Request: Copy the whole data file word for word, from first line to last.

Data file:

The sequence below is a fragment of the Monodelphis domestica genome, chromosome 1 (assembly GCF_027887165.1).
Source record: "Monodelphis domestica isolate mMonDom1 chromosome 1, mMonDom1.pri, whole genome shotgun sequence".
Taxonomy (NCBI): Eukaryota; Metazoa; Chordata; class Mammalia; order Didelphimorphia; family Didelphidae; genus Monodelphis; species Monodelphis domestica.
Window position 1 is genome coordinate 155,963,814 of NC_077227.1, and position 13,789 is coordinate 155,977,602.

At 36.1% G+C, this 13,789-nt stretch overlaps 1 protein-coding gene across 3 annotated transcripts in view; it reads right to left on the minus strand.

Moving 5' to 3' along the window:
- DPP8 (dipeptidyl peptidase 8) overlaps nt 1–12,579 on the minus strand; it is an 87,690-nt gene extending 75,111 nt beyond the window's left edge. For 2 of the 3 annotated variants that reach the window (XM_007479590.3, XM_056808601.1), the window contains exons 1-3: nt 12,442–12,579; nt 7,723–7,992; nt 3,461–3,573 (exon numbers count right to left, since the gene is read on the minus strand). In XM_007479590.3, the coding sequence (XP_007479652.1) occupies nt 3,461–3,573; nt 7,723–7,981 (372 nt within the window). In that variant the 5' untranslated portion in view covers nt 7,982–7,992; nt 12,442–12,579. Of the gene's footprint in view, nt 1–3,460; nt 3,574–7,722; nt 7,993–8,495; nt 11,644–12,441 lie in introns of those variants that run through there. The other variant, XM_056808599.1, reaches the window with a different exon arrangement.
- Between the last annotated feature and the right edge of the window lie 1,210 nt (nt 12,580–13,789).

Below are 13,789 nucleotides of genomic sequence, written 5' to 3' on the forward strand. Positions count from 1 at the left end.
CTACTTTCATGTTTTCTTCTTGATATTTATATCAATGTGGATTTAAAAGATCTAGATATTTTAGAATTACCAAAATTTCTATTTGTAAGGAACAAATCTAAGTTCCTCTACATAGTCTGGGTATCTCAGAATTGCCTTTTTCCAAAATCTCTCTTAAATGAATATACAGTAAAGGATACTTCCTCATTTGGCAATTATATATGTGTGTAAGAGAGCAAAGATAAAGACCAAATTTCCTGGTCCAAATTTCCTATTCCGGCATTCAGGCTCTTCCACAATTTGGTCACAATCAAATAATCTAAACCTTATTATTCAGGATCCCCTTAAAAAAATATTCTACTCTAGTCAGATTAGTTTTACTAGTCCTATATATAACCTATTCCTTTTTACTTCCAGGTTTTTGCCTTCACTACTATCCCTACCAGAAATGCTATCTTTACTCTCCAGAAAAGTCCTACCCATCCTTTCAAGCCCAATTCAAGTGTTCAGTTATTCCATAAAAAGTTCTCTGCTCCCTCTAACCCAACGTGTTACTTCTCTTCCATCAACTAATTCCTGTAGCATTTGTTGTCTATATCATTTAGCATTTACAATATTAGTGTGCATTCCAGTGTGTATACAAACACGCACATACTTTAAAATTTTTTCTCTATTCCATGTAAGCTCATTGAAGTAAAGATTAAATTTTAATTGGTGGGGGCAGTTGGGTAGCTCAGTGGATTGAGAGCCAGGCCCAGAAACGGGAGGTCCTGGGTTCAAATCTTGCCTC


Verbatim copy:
The sequence below is a fragment of the Monodelphis domestica genome, chromosome 1 (assembly GCF_027887165.1).
Source record: "Monodelphis domestica isolate mMonDom1 chromosome 1, mMonDom1.pri, whole genome shotgun sequence".
Taxonomy (NCBI): Eukaryota; Metazoa; Chordata; class Mammalia; order Didelphimorphia; family Didelphidae; genus Monodelphis; species Monodelphis domestica.
Window position 1 is genome coordinate 155,963,814 of NC_077227.1, and position 13,789 is coordinate 155,977,602.

At 36.1% G+C, this 13,789-nt stretch overlaps 1 protein-coding gene across 3 annotated transcripts in view; it reads right to left on the minus strand.

Moving 5' to 3' along the window:
- DPP8 (dipeptidyl peptidase 8) overlaps nt 1–12,579 on the minus strand; it is an 87,690-nt gene extending 75,111 nt beyond the window's left edge. For 2 of the 3 annotated variants that reach the window (XM_007479590.3, XM_056808601.1), the window contains exons 1-3: nt 12,442–12,579; nt 7,723–7,992; nt 3,461–3,573 (exon numbers count right to left, since the gene is read on the minus strand). In XM_007479590.3, the coding sequence (XP_007479652.1) occupies nt 3,461–3,573; nt 7,723–7,981 (372 nt within the window). In that variant the 5' untranslated portion in view covers nt 7,982–7,992; nt 12,442–12,579. Of the gene's footprint in view, nt 1–3,460; nt 3,574–7,722; nt 7,993–8,495; nt 11,644–12,441 lie in introns of those variants that run through there. The other variant, XM_056808599.1, reaches the window with a different exon arrangement.
- Between the last annotated feature and the right edge of the window lie 1,210 nt (nt 12,580–13,789).

Below are 13,789 nucleotides of genomic sequence, written 5' to 3' on the forward strand. Positions count from 1 at the left end.
CTACTTTCATGTTTTCTTCTTGATATTTATATCAATGTGGATTTAAAAGATCTAGATATTTTAGAATTACCAAAATTTCTATTTGTAAGGAACAAATCTAAGTTCCTCTACATAGTCTGGGTATCTCAGAATTGCCTTTTTCCAAAATCTCTCTTAAATGAATATACAGTAAAGGATACTTCCTCATTTGGCAATTATATATGTGTGTAAGAGAGCAAAGATAAAGACCAAATTTCCTGGTCCAAATTTCCTATTCCGGCATTCAGGCTCTTCCACAATTTGGTCACAATCAAATAATCTAAACCTTATTATTCAGGATCCCCTTAAAAAAATATTCTACTCTAGTCAGATTAGTTTTACTAGTCCTATATATAACCTATTCCTTTTTACTTCCAGGTTTTTGCCTTCACTACTATCCCTACCAGAAATGCTATCTTTACTCTCCAGAAAAGTCCTACCCATCCTTTCAAGCCCAATTCAAGTGTTCAGTTATTCCATAAAAAGTTCTCTGCTCCCTCTAACCCAACGTGTTACTTCTCTTCCATCAACTAATTCCTGTAGCATTTGTTGTCTATATCATTTAGCATTTACAATATTAGTGTGCATTCCAGTGTGTATACAAACACGCACATACTTTAAAATTTTTTCTCTATTCCATGTAAGCTCATTGAAGTAAAGATTAAATTTTAATTGGTGGGGGCAGTTGGGTAGCTCAGTGGATTGAGAGCCAGGCCCAGAAACGGGAGGTCCTGGGTTCAAATCTTGCCTC